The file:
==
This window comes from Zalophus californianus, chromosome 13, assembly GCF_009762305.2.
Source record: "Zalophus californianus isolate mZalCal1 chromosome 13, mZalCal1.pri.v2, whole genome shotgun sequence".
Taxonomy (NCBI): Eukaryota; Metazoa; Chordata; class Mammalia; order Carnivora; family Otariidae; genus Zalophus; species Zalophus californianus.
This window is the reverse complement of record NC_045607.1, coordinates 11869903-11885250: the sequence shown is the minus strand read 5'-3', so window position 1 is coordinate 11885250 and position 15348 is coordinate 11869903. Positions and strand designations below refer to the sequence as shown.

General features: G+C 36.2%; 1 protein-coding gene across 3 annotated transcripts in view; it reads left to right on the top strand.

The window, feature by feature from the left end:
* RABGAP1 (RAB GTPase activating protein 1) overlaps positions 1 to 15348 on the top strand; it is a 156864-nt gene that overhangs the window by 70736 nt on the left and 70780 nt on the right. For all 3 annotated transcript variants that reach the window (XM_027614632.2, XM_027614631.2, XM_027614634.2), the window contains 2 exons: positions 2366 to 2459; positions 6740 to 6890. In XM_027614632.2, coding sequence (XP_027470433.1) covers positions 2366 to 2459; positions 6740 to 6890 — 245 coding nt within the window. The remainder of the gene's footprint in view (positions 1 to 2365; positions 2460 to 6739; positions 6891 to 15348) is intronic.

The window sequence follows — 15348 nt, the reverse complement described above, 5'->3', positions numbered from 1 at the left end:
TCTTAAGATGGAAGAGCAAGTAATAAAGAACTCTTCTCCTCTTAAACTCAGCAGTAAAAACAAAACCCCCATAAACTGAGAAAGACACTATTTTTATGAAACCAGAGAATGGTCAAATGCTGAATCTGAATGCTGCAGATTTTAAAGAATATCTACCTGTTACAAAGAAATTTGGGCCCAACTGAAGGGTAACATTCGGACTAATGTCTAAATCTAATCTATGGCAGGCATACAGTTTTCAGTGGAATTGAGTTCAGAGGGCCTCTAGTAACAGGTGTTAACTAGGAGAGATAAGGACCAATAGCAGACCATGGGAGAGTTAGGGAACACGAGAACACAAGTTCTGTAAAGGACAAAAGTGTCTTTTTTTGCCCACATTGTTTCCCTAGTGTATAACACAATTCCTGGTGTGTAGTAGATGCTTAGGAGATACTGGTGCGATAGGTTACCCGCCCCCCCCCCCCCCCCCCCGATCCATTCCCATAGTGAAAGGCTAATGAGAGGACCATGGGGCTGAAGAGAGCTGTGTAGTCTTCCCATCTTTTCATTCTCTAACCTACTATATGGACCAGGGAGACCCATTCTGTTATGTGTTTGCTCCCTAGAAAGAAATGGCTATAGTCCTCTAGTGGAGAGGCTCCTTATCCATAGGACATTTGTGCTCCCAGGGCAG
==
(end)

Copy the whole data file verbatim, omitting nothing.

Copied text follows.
This window comes from Zalophus californianus, chromosome 13, assembly GCF_009762305.2.
Source record: "Zalophus californianus isolate mZalCal1 chromosome 13, mZalCal1.pri.v2, whole genome shotgun sequence".
Taxonomy (NCBI): Eukaryota; Metazoa; Chordata; class Mammalia; order Carnivora; family Otariidae; genus Zalophus; species Zalophus californianus.
This window is the reverse complement of record NC_045607.1, coordinates 11869903-11885250: the sequence shown is the minus strand read 5'-3', so window position 1 is coordinate 11885250 and position 15348 is coordinate 11869903. Positions and strand designations below refer to the sequence as shown.

General features: G+C 36.2%; 1 protein-coding gene across 3 annotated transcripts in view; it reads left to right on the top strand.

The window, feature by feature from the left end:
* RABGAP1 (RAB GTPase activating protein 1) overlaps positions 1 to 15348 on the top strand; it is a 156864-nt gene that overhangs the window by 70736 nt on the left and 70780 nt on the right. For all 3 annotated transcript variants that reach the window (XM_027614632.2, XM_027614631.2, XM_027614634.2), the window contains 2 exons: positions 2366 to 2459; positions 6740 to 6890. In XM_027614632.2, coding sequence (XP_027470433.1) covers positions 2366 to 2459; positions 6740 to 6890 — 245 coding nt within the window. The remainder of the gene's footprint in view (positions 1 to 2365; positions 2460 to 6739; positions 6891 to 15348) is intronic.

The window sequence follows — 15348 nt, the reverse complement described above, 5'->3', positions numbered from 1 at the left end:
TCTTAAGATGGAAGAGCAAGTAATAAAGAACTCTTCTCCTCTTAAACTCAGCAGTAAAAACAAAACCCCCATAAACTGAGAAAGACACTATTTTTATGAAACCAGAGAATGGTCAAATGCTGAATCTGAATGCTGCAGATTTTAAAGAATATCTACCTGTTACAAAGAAATTTGGGCCCAACTGAAGGGTAACATTCGGACTAATGTCTAAATCTAATCTATGGCAGGCATACAGTTTTCAGTGGAATTGAGTTCAGAGGGCCTCTAGTAACAGGTGTTAACTAGGAGAGATAAGGACCAATAGCAGACCATGGGAGAGTTAGGGAACACGAGAACACAAGTTCTGTAAAGGACAAAAGTGTCTTTTTTTGCCCACATTGTTTCCCTAGTGTATAACACAATTCCTGGTGTGTAGTAGATGCTTAGGAGATACTGGTGCGATAGGTTACCCGCCCCCCCCCCCCCCCCCCCGATCCATTCCCATAGTGAAAGGCTAATGAGAGGACCATGGGGCTGAAGAGAGCTGTGTAGTCTTCCCATCTTTTCATTCTCTAACCTACTATATGGACCAGGGAGACCCATTCTGTTATGTGTTTGCTCCCTAGAAAGAAATGGCTATAGTCCTCTAGTGGAGAGGCTCCTTATCCATAGGACATTTGTGCTCCCAGGGCAG